Contractors State programs Statistics Construction Construction

Report reveals startling rise in NY construction worker deaths

Photo: New York Committee for Occupational Safety and Health

New York — The number of construction workers killed in New York City soared 54% in 2021 from 2020, and jumped 49% in the state overall, according to a recent report.

The New York Committee for Occupational Safety and Health, an advocacy group, gathered data from multiple sources, including the New York City Department of Buildings and the New York State Department of Labor. It found that 61 construction workers in the state died on the job in 2021. That’s 20 more than in 2020, when fatalities decreased in part because of a slowdown in the industry during the COVID-19 pandemic.

Across the state, the construction fatality rate rose 9% in 2021, to 12.1 deaths per 100,000 workers from 11.1. In New York City, 20 construction workers died – up from 13 in 2020.

Latino construction workers, who make up 10% of the state’s workforce, accounted for 25% of the deaths – up from 18% in 2020.

The data doesn’t include deaths linked to on-the-job exposures to COVID-19 or other occupational illnesses.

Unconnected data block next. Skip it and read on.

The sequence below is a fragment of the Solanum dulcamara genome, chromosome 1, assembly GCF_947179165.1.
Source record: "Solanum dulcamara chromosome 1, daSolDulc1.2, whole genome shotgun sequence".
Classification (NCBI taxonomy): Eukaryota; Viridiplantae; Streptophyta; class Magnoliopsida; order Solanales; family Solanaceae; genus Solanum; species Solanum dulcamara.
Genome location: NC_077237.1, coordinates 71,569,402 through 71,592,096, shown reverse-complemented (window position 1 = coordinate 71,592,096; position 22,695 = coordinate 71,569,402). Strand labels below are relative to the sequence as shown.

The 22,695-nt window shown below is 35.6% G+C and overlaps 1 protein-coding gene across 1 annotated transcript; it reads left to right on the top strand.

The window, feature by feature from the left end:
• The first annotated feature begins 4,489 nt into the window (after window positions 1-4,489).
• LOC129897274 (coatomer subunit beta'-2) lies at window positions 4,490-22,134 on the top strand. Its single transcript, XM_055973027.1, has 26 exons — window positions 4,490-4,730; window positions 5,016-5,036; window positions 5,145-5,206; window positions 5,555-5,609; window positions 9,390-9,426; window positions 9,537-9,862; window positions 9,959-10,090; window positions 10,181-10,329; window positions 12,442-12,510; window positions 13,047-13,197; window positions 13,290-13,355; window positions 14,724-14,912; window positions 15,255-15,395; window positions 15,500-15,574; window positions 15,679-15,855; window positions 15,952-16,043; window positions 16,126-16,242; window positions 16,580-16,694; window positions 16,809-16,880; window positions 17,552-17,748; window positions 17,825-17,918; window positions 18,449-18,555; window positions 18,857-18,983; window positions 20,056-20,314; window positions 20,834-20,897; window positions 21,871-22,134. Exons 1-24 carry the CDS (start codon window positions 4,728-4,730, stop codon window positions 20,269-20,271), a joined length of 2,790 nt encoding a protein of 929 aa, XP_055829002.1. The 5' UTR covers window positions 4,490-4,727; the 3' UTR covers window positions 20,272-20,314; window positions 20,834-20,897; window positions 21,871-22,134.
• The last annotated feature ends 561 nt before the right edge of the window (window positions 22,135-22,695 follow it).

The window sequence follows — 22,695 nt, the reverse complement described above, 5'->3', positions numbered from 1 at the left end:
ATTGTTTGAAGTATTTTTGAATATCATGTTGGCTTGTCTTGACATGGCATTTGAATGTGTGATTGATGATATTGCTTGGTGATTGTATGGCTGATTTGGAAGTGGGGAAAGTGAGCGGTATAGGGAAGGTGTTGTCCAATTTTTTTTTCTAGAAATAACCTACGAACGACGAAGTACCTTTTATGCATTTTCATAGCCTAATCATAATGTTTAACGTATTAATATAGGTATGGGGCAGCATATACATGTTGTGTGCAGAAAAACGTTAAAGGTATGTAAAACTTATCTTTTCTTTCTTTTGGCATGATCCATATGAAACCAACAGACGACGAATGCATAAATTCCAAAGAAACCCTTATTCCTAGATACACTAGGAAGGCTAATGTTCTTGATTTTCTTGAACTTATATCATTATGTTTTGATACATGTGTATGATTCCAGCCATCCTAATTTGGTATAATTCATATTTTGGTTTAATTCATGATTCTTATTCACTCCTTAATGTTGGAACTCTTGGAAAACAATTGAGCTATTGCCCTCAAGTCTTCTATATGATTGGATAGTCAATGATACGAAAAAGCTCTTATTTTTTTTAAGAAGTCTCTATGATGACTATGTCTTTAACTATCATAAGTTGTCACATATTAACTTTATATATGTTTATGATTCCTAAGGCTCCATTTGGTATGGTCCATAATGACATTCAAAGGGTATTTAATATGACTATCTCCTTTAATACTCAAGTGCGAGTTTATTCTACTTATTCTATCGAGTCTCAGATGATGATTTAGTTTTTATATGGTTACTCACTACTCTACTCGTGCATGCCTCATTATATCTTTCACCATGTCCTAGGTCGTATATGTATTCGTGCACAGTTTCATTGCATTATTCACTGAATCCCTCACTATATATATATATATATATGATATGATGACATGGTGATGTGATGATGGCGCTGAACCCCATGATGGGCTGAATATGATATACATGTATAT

The report includes 10 recommendations to address the rise in construction worker deaths, including doubling federal OSHA’s budget. NYCOSH also calls for:

  • Requiring training and certification for construction workers in the state.
  • Preserving the state’s scaffold safety law.
  • Expanding criminal prosecutions of contractors statewide.
  • Ensuring OSHA issues a permanent standard on infectious diseases for all workers, including its own.
  • Using existing city powers to suspend and revoke licenses and construction permits of criminal contractors.

“New York state is a leader for many things, but construction fatalities should not be one of them,” NYCOSH Executive Director Charlene Obernauer said in a press release. “Construction workers continue to work in avoidably dangerous conditions because not enough funding is going toward inspections and enforcement, on both the city and federal level.”

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